What If You Had a 5 Percent Chance of Graduating College?

Would you enroll in college (or send your son or daughter), if you (or they) had only a 5 percent chance of graduating?

What about 10 percent? 15 percent?

… No?

More than 450,000 students do it every year, enrolling in four-year colleges and universities with atrociously low graduation rates — so low, in fact, that students are more than five times as likely to drop out or transfer than earn the degree they were seeking. (Not sure which those colleges are? Check out our interactive map.)

CRO map

Click to see our interactive map.

The college advisers and counselors we’ve been talking to at the National College Access Network 2014 conference this week were just as surprised. We’re here, sharing Ed Trust’s Tough Love work and our user-friendly website, College Results Online, both of which direct our focus to the colleges and universities that fall in the bottom 5 percent of six-year graduation rates nationally. (These colleges have graduation rates of 16 percent or lower.) If these institutions can’t help even the smallest fraction of students get a degree, we argue that they must either improve or no longer receive a chunk of the $180 billion in federal financial aid and tax benefits distributed to colleges every year.

And so far, most everyone here agrees. In fact, they’re surprised that we have set such a conservative threshold. “My personal benchmark for students is 50 percent,” a high school counselor told us earlier this week, after we had pointed out the 100 some colleges and universities that have graduation rates below 16 percent. He said he didn’t recommend colleges with graduation rates below 50 percent. “Think about it. If I have greater than a 1-in-2 chance of getting hit by car, I’m not going to cross the street,” he quipped.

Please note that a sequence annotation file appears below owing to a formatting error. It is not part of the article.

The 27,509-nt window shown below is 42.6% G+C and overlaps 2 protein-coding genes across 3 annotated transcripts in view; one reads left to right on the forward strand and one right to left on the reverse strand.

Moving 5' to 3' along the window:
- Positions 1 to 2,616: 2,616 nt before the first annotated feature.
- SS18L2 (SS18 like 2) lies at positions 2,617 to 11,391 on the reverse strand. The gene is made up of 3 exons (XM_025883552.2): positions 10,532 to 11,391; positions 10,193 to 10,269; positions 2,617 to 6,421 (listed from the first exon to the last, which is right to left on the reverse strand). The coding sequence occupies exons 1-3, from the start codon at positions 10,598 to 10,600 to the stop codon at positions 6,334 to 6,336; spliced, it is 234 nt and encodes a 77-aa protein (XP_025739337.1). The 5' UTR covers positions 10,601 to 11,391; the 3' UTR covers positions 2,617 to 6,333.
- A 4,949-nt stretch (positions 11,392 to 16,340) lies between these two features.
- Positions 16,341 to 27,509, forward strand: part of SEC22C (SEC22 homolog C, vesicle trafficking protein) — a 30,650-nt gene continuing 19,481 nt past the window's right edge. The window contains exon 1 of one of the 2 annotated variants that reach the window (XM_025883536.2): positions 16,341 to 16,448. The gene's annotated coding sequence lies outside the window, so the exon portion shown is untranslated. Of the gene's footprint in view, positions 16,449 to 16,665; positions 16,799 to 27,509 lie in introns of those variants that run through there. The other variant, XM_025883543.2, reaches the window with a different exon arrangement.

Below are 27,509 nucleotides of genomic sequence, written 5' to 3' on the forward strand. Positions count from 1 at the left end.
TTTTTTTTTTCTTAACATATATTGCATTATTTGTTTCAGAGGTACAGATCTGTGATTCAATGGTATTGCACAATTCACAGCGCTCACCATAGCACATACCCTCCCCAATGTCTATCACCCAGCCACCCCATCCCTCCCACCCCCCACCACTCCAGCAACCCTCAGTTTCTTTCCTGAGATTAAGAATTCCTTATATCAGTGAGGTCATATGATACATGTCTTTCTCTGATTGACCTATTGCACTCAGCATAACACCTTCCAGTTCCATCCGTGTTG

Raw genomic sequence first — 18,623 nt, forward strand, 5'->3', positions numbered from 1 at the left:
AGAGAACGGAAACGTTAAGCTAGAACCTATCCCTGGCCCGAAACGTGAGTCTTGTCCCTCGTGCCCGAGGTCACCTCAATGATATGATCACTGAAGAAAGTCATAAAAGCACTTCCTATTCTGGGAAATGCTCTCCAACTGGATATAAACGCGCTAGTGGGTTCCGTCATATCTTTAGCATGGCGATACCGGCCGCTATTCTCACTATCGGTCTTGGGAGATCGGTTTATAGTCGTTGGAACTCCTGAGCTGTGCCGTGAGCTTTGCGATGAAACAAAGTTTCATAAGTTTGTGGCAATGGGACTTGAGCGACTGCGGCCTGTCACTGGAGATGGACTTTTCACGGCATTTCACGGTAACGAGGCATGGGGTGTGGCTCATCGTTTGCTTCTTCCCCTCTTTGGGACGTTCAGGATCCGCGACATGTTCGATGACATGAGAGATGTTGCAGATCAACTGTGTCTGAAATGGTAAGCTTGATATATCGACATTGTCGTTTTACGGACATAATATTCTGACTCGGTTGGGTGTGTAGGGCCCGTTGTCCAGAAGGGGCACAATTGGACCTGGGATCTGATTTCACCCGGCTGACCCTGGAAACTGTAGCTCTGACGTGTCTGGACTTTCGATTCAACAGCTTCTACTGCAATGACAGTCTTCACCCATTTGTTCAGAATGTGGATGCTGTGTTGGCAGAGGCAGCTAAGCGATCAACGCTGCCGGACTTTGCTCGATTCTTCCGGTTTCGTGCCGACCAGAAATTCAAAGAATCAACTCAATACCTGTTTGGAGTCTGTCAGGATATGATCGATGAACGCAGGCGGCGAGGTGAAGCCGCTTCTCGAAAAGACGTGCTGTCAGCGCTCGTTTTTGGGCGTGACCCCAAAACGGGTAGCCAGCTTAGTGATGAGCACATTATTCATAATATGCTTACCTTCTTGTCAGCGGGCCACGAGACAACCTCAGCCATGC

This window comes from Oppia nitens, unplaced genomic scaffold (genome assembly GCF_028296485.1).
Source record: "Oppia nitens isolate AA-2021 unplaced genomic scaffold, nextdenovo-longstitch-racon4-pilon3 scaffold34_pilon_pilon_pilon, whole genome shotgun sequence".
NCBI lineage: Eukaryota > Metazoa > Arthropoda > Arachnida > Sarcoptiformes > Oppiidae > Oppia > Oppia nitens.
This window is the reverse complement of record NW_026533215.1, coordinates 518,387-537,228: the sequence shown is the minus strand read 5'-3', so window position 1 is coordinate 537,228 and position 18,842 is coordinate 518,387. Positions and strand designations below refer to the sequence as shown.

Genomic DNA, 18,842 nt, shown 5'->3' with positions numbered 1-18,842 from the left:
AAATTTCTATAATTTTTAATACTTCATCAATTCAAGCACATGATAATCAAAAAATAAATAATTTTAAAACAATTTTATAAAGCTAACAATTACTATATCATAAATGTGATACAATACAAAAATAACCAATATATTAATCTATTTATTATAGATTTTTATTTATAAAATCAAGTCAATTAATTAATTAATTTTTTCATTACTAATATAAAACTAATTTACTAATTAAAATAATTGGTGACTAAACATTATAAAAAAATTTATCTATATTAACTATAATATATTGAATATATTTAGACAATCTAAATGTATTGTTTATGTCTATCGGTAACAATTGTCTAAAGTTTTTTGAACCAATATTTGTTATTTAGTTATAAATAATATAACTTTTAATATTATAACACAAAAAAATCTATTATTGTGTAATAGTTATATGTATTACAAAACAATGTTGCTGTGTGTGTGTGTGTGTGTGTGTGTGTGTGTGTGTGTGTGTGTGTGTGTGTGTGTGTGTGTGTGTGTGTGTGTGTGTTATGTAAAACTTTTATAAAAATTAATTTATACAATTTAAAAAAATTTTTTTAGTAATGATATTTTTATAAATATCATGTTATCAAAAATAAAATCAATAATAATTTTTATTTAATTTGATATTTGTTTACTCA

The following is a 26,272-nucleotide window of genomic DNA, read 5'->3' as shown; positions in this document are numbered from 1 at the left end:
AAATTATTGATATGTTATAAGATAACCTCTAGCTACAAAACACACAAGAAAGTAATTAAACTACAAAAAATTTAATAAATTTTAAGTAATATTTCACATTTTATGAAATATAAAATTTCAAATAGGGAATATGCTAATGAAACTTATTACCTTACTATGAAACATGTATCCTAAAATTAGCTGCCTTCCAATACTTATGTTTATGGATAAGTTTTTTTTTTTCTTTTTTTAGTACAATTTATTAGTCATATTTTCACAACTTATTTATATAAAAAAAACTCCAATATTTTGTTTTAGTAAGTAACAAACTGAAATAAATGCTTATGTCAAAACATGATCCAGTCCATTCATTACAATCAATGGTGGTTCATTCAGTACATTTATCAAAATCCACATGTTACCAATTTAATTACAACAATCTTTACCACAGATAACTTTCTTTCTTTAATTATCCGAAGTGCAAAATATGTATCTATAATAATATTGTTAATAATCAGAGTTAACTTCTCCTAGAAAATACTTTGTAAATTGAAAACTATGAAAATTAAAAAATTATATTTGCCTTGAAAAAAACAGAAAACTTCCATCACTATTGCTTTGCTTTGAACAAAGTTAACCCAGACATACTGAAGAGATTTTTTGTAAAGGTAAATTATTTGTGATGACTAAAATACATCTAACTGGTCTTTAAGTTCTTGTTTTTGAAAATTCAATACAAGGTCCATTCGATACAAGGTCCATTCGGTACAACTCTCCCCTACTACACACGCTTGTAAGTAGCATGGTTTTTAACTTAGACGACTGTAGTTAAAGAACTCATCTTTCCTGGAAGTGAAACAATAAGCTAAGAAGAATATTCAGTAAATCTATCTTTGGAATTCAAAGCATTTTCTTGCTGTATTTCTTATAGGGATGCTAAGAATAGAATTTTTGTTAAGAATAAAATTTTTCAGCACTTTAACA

Sounds reasonable to us. Would you want to cross that street?

Common Core Helps — Not Hurts — Students of Color

Two researchers at Mount St. Mary recently penned an opinion piece that ran in the Washington Post’s “Answer Sheet” blog. It highlighted a lack of diversity — in both authors and subject matter — among the list of recommended texts that are aligned to the Common Core: Of 171 books recommended for elementary children, only 18 are by authors of color, and few of them, in general, reflect the lives of children of color and the poor.

Those are abysmal numbers, and the recommended list should, indeed, reflect more diversity. But the title of the piece — “How Common Core’s Recommended Books Fail Children of Color” — sensationalizes the message and risks complicating an already-controversial cloud of conversation around new college- and career-ready standards.

How can anyone say the Common Core’s list of recommended texts is failing students of color? As a black parent, I think that’s ridiculous. Inconsistent reading standards are failing kids of color. Poorly resourced schools are failing kids of color. Inadequate access to high-performing teachers is failing kids of color. But the Common Core standards, by their very nature, are designed to help better serve the needs of students of color. Such standards help ensure our children are being taught what they need to know, and that they won’t graduate with a diploma that hasn’t prepared them for success in postsecondary life.